Josh Speidel had a couple of things on his to-do list when he returned to Columbus last week for Christmas break, such as visiting with friends and enjoying his mom’s cooking.

The former Columbus North basketball standout, who suffered a traumatic brain injury from a car accident near the end of his senior season, just completed his third semester at University of Vermont. He is home until Jan. 15, when he will return to the college in Burlington for the spring semester.

Speidel has not yet been cleared to play or even practice with the basketball team, so his role is limited to supporting teammates from the sidelines while continuing his individual conditioning and workouts. As he did last year, Speidel has been traveling with the basketball team and sitting on the bench at home and road games.

He is doing better than he was last year, but Speidel is still dealing with a tremor in his right arm, a result of his Feb. 1, 2015 accident near Taylorsville, Vermont coach John Becker said.

“He’s definitely itching a lot more to get out there and play,” Becker said. “He seems very anxious for that. The odds are really against him. He still has a lot to overcome, but his desire to get out there is there.”

Speidel, like last year, has been doing individual workouts with Vermont coaches and has been running on the sidelines. He works on shooting and dribbling, works out with the strength coach and works on agility with the athletic trainer during practice.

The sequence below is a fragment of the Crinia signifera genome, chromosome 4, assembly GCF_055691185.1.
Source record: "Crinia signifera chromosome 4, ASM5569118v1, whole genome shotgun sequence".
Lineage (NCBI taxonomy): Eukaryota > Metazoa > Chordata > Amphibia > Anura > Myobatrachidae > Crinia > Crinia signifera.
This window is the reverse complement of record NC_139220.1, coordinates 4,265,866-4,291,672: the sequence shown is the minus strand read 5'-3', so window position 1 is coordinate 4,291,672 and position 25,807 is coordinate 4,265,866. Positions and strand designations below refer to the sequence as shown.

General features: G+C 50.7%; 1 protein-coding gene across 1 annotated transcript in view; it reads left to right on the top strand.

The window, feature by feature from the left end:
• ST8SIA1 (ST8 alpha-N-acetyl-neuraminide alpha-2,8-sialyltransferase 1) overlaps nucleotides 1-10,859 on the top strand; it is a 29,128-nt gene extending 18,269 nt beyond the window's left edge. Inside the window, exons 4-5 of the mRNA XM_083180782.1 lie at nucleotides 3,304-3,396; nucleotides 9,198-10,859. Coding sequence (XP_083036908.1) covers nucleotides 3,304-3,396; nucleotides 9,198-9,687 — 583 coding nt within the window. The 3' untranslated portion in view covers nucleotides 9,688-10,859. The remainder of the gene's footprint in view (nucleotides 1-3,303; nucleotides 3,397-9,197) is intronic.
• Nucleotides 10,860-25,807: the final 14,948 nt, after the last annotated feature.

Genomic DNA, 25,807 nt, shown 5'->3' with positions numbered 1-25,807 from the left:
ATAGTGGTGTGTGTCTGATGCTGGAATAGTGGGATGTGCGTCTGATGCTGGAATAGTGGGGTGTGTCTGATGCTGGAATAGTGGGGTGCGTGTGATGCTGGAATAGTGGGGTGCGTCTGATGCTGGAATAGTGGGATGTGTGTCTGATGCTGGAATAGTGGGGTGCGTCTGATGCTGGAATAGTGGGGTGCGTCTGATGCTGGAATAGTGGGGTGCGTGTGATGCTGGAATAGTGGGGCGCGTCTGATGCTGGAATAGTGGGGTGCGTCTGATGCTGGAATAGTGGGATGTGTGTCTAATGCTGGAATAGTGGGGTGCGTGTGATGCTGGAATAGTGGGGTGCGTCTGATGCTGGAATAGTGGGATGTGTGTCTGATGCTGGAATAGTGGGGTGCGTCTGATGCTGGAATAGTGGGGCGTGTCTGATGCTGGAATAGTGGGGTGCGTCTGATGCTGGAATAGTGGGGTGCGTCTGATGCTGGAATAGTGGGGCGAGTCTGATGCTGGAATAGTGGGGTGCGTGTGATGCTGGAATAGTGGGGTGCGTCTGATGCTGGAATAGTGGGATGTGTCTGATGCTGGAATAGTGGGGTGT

“He’s just part of the team,”Becker said. “He’s always laughing and carrying on with the guys. He’s always joking around. He’s still an inspiration and someone that we really value and care about. I’m glad he’s part of the team.”

But Speidel continues to work toward his personal goal of someday returning to the basketball court.

“I’m working out with the coaches. And whatever the coach wants in the workout, I do, whether it’s shooting or it’s conditioning,” Speidel said. “I’m still not on the court.”

Off the court, Speidel said he is doing well in classes and is considering declaring a major in education. Like many college sophomores, however, he is still figuring out what his future may hold.

“Just getting used to everything and getting used to the campus and how college works, and basketball and school and combining the two, that’s a lot easier now that I have a year under my belt,” Speidel said.

At a glance

Vermont, which made the NCAA Tournament last season, is 7-5 going into tonight’s home game against Quinnipiac. The Catamounts visit Harvard Jan. 2 before opening America East Conference play Jan. 4 at UMass Lowell.

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Ted Schultz is sports editor for The Republic. He can be reached at tschultz@therepublic.com or 812-379-5628.